Professor Melissa Maginnis (left) works in her lab with Jeanne DuShane, PhD, a graduate from the Maginnis Lab. Credit: Courtesy of Holland Haverkamp

A University of Maine professor was featured on “Jimmy Kimmel Live!” last week, helping to bust some misinformation about the COVID-19 vaccine.

Dr. Melissa Maginnis— a professor in the University of Maine’s molecular and biological sciences department — was asked by Kimmel if she knew anything about the size of the spike proteins that surround the COVID-19 virus, after a vaccine misinformation-spreading Idaho YouTuber said “nobody knows” how big they are.

Maginnis, who has a doctorate in virology, said that yes, in fact, they do know how big the spike proteins are — to the nanometer.

“Spike proteins are approximately 20 nanometers in size,” she said. “We know a great deal about spike proteins.”

And with that, her appearance was essentially over. Short but sweet, and to the point — and very funny. The part of the clip featuring Maginnis starts at around 5:11, and she’s specifically interviewed by Kimmel around minute seven.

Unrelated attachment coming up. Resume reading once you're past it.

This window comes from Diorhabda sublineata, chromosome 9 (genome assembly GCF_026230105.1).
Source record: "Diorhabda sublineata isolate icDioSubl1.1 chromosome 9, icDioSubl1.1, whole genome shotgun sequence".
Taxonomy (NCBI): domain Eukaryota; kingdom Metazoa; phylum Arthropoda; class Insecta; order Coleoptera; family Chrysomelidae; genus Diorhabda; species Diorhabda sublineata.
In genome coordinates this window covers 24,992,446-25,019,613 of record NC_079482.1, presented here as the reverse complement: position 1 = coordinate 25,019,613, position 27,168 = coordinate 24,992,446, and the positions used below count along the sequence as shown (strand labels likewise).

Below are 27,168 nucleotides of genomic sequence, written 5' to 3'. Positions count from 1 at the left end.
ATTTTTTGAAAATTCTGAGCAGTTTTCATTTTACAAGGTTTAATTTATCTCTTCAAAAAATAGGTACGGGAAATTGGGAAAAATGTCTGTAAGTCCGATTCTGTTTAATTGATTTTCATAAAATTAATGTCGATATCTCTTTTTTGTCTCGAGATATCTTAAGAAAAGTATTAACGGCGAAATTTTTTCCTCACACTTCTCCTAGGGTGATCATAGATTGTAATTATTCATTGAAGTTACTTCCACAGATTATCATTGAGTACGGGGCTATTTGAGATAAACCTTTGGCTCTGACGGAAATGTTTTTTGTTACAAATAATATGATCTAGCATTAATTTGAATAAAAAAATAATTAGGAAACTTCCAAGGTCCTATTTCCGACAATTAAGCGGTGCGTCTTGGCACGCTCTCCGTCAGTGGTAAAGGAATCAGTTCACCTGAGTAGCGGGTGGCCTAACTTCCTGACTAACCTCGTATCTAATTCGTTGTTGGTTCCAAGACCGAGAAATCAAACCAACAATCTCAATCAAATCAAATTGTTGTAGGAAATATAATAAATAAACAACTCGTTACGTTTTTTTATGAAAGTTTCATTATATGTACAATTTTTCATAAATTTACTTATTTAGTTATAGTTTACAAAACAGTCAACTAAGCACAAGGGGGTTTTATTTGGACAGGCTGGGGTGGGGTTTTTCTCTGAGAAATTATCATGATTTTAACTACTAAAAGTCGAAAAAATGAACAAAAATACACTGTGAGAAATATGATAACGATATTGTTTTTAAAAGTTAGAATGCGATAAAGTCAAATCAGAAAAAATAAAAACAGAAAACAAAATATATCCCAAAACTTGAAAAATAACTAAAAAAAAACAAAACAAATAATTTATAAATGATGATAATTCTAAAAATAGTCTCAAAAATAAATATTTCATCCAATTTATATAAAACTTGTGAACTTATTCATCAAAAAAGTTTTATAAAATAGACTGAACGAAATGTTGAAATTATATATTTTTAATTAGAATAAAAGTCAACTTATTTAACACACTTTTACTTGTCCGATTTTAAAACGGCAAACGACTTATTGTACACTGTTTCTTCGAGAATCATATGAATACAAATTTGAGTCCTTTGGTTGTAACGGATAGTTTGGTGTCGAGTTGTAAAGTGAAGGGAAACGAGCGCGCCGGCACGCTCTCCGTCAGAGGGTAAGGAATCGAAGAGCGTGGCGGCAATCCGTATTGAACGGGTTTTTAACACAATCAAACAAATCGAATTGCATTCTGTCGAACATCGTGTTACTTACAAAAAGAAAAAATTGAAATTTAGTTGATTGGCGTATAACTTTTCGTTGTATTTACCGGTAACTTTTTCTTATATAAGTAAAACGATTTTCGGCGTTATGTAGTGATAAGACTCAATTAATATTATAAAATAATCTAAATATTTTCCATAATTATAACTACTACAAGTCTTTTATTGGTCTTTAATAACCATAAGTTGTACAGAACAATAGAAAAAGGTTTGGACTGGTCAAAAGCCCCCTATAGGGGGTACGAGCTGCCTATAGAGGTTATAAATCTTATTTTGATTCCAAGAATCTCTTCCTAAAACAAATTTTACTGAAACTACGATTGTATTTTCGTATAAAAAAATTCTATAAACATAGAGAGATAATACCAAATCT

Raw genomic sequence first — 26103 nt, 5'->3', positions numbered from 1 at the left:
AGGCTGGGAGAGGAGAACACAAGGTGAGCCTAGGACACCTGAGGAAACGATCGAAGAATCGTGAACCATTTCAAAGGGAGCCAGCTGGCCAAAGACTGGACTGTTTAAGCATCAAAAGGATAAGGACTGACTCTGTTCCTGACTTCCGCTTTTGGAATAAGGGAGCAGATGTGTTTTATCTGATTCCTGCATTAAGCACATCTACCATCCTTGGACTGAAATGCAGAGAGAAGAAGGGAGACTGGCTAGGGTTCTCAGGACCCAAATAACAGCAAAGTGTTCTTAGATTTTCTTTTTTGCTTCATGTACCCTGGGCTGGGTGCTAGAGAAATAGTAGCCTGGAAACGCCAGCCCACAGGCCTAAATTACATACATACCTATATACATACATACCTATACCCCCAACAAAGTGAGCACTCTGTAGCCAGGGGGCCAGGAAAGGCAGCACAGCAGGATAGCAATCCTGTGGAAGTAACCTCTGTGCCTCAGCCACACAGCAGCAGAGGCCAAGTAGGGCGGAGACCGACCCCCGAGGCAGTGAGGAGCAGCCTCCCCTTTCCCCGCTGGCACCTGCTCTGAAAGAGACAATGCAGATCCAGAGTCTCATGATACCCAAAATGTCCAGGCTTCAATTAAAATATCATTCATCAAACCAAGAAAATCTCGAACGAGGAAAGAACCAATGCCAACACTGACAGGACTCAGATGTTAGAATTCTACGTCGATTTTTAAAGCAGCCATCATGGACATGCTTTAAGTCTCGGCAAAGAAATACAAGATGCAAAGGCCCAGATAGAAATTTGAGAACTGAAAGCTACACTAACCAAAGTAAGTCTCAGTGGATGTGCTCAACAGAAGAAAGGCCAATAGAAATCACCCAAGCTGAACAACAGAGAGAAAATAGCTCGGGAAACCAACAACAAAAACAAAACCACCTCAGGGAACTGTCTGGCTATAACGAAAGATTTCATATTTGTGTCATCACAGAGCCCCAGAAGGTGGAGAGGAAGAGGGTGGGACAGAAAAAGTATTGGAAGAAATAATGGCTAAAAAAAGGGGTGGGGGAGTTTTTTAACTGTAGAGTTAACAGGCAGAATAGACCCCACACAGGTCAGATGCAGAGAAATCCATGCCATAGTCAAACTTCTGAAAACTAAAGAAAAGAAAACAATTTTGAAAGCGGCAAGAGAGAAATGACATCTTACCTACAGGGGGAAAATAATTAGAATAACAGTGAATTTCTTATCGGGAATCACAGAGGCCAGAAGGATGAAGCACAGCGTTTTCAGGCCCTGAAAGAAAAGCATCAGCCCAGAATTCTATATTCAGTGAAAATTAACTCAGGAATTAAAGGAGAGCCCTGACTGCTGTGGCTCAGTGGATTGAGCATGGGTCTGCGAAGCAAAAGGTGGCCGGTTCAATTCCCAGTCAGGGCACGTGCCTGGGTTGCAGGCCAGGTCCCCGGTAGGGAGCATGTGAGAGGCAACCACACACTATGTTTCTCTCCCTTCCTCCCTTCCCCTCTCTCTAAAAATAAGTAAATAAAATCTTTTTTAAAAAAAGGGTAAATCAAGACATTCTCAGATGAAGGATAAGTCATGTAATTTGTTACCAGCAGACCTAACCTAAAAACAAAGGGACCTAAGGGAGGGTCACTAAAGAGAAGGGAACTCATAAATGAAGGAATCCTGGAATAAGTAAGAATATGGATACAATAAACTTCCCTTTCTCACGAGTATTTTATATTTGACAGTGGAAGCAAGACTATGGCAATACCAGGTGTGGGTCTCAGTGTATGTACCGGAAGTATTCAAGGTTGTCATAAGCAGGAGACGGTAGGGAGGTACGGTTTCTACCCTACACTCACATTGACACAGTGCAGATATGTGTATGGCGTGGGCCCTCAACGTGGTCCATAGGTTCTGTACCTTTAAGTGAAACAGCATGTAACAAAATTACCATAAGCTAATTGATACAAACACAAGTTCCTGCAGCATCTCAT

Maginnis spoke to the Bangor Daily News in the early days of the pandemic, and explained exactly how the COVID-19 virus works — how it is able to be transmitted so easily, how it enters the body and binds to cells and why soap kills it. She also shared her experiences teaching her own children about the virus.

“I think for a lot of kids, they’re going to remember how they felt during this time. The details of what they learned might be a little fuzzy, but the basic concepts, and the emotions they had, will stick,” Maginnis said. “How we react during this time is really important. We remember the experience of learning as much as we do the specifics.”

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Emily Burnham

Emily Burnham is a Maine native and proud Bangorian, covering business, the arts, restaurants and the culture and history of the Bangor region.